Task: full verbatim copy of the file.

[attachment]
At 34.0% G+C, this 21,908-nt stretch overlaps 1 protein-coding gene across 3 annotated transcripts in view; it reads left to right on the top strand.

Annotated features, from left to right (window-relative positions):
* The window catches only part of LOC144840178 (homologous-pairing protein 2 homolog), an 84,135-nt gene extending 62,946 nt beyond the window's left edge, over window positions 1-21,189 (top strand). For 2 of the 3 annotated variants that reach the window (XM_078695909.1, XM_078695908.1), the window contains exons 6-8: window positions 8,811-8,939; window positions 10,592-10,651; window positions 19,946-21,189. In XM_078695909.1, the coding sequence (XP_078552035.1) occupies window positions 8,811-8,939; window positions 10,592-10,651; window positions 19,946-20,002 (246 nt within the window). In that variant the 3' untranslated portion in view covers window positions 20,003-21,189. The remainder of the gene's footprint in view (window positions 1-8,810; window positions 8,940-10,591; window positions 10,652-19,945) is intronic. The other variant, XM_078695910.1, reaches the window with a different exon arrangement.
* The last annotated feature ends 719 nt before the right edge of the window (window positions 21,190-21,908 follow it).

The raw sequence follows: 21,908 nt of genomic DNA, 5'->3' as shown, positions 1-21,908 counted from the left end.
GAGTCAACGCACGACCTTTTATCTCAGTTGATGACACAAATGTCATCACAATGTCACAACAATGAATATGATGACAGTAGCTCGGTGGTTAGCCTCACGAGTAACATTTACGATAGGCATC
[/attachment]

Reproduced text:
At 34.0% G+C, this 21,908-nt stretch overlaps 1 protein-coding gene across 3 annotated transcripts in view; it reads left to right on the top strand.

Annotated features, from left to right (window-relative positions):
* The window catches only part of LOC144840178 (homologous-pairing protein 2 homolog), an 84,135-nt gene extending 62,946 nt beyond the window's left edge, over window positions 1-21,189 (top strand). For 2 of the 3 annotated variants that reach the window (XM_078695909.1, XM_078695908.1), the window contains exons 6-8: window positions 8,811-8,939; window positions 10,592-10,651; window positions 19,946-21,189. In XM_078695909.1, the coding sequence (XP_078552035.1) occupies window positions 8,811-8,939; window positions 10,592-10,651; window positions 19,946-20,002 (246 nt within the window). In that variant the 3' untranslated portion in view covers window positions 20,003-21,189. The remainder of the gene's footprint in view (window positions 1-8,810; window positions 8,940-10,591; window positions 10,652-19,945) is intronic. The other variant, XM_078695910.1, reaches the window with a different exon arrangement.
* The last annotated feature ends 719 nt before the right edge of the window (window positions 21,190-21,908 follow it).

The raw sequence follows: 21,908 nt of genomic DNA, 5'->3' as shown, positions 1-21,908 counted from the left end.
GAGTCAACGCACGACCTTTTATCTCAGTTGATGACACAAATGTCATCACAATGTCACAACAATGAATATGATGACAGTAGCTCGGTGGTTAGCCTCACGAGTAACATTTACGATAGGCATC